Creation 29(1):56, December 2006
Browse our latest digital issue Subscribe
Too close for comfort
The old saying, ‘two heads are better than one,’ doesn’t apply in the case of ‘We’, the two-headed snake. Having two heads on the same body causes major problems in everything from eating to mating.1 In fact, ‘most two-headed snakes don’t live more than a few months.’2 ‘We has survived because, unlike some two-headed animals, both mouths are connected to the same stomach.’2
So, why does We have two heads? It was originally supposed to be twins, but something went terribly wrong. ‘Two-headed snakes typically occur in the same way that Siamese twins do. A developing embryo begins to split into identical twins but then stops part way, leaving the twins joined.’1
But, do We’s two heads have any evolutionary significance? Not in the slightest. Even the pro-evolution National Geographic, in a story about another two-headed snake, calls two-headedness, ‘Anomaly, not evolution,’ and goes on to say, ‘It’s not an evolved trait.’1 CMI’s Dr Don Batten agrees that such errors ‘most likely came about because of a defect during development, rather than inheriting a defective gene from a parent.’3 As he points out, animals, and even humans, can be born with extra toes, fingers, ears and the like. However, whether this is the result of a developmental defect, or is due to a defective gene (a mutation), ‘no new genetic information is involved in making these extras.’3 No new genetic information means these cases offer no support at all to the idea of evolution.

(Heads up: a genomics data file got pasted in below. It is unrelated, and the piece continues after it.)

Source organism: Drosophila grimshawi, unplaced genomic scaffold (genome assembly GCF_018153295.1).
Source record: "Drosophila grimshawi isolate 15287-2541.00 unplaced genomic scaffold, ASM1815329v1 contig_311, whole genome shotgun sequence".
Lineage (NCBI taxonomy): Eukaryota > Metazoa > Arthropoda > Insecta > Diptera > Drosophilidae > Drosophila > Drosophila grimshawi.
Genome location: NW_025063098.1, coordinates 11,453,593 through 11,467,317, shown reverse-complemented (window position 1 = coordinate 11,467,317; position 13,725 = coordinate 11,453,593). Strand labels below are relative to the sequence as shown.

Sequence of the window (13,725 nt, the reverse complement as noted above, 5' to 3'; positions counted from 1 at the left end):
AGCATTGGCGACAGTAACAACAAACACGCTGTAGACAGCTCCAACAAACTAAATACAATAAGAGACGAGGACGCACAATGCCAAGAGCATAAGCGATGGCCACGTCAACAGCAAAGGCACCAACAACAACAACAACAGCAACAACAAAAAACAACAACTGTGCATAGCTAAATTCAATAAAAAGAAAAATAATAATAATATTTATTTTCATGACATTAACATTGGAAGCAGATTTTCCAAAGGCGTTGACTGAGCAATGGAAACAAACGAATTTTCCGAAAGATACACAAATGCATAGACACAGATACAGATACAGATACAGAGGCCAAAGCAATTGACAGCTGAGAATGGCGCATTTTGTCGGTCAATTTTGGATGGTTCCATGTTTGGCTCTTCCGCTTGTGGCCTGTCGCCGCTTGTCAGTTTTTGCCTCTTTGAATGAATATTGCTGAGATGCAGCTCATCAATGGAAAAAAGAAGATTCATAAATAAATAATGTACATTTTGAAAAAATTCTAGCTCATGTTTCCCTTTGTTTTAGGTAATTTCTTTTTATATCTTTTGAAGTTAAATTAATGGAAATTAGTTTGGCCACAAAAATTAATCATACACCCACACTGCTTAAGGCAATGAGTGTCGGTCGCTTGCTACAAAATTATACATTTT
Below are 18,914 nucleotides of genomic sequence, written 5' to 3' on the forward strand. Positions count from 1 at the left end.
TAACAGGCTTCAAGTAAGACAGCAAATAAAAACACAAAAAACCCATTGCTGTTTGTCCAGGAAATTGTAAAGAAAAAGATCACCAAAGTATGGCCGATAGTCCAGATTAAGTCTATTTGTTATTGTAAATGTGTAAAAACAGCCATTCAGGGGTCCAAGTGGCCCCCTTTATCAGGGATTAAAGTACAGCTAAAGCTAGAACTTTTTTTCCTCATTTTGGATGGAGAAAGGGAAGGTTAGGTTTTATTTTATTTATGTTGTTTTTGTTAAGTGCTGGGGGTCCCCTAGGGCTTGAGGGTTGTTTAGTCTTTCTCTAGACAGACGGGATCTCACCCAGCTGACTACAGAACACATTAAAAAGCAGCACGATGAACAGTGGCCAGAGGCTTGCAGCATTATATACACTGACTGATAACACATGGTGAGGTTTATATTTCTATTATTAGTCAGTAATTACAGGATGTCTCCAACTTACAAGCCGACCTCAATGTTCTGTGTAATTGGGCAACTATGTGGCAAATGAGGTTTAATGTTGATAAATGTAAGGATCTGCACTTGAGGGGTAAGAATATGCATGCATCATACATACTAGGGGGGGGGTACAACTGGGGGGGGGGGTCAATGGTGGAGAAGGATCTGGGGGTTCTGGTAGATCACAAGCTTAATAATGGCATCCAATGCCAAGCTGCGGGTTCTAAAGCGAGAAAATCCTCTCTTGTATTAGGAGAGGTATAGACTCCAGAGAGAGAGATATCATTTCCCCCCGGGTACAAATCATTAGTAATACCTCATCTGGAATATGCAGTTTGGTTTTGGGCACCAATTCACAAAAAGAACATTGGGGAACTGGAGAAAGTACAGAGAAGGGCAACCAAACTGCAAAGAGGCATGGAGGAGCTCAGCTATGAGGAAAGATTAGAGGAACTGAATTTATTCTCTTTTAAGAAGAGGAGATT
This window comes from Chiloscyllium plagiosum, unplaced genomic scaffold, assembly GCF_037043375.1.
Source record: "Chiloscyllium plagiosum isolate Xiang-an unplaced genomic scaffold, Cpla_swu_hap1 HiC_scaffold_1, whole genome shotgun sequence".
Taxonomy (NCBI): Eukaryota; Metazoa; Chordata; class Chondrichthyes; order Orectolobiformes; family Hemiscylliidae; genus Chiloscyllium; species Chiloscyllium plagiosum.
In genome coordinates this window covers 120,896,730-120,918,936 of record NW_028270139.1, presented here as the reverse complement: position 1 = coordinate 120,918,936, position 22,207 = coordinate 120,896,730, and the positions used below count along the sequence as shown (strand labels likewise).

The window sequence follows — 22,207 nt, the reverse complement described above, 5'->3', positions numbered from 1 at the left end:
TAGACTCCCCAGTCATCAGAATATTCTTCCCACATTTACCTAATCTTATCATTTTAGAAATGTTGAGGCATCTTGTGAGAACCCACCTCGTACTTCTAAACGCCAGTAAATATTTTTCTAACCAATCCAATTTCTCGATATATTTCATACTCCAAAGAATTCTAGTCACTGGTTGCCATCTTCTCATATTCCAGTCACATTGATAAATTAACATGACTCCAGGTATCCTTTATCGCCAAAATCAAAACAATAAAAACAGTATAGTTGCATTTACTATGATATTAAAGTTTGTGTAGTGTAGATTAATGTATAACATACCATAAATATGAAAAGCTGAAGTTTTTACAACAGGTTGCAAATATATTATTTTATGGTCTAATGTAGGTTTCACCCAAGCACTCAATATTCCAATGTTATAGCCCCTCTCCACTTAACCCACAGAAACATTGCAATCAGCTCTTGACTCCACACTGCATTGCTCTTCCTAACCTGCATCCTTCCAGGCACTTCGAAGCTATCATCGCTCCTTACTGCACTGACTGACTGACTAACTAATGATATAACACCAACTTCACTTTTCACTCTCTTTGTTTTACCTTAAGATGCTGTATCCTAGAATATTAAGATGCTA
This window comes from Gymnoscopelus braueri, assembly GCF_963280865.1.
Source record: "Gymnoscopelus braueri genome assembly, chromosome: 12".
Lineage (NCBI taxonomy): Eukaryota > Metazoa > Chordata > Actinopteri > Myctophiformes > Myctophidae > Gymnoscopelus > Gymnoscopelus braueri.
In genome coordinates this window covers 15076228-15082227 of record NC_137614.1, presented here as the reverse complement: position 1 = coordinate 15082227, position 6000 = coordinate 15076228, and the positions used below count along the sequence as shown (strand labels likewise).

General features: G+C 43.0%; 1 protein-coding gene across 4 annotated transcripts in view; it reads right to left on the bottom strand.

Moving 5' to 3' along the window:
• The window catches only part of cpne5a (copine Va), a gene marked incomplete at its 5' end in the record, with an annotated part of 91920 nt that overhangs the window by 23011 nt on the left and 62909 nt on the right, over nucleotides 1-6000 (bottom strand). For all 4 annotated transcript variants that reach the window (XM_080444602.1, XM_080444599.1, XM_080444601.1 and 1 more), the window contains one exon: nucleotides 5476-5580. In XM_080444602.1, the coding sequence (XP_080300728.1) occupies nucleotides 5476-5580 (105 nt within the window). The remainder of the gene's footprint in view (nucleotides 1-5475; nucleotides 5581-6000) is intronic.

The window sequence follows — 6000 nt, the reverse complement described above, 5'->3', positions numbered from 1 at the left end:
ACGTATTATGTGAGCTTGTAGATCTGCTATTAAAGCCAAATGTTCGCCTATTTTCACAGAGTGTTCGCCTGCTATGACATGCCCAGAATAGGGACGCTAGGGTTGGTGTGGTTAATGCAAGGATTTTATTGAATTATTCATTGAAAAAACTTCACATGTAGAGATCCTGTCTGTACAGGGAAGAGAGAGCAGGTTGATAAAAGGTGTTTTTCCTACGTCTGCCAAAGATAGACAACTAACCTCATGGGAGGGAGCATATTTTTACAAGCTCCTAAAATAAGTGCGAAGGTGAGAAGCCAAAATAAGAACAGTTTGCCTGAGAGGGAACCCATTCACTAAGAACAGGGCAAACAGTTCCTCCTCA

We’s two heads can also serve as a reminder that we are dealing with two ways of interpreting the world around us. Evolutionary theory would have us believe that abnormalities such as two-headedness are normal and natural. In fact, if evolution were true it would necessarily follow that suffering, disease, and even death are just the normal and natural way this world works—and has always worked.
On the other hand, the Bible teaches us that sickness, suffering, and death came
into a once-perfect world as a result of man’s rebellion against his Creator.
Death is said to be an enemy (1 Corinthians 15:25) and it is rational for Christians to
treat it as such. Whenever unbelievers treat death, suffering, and sickness as abnormalities
they are giving evidence that in their heart of hearts they know the biblical view
- Mayell, H., Life is confusing for two-headed snakes, National Geographic News, 31 May 2006. Return to text.
- The Age, For sale: two-headed snake, 31 May 2006. Return to text.
- Batten, D., A cat with four ears (not nine lives). Return to text.
Comments are automatically closed 14 days after publication.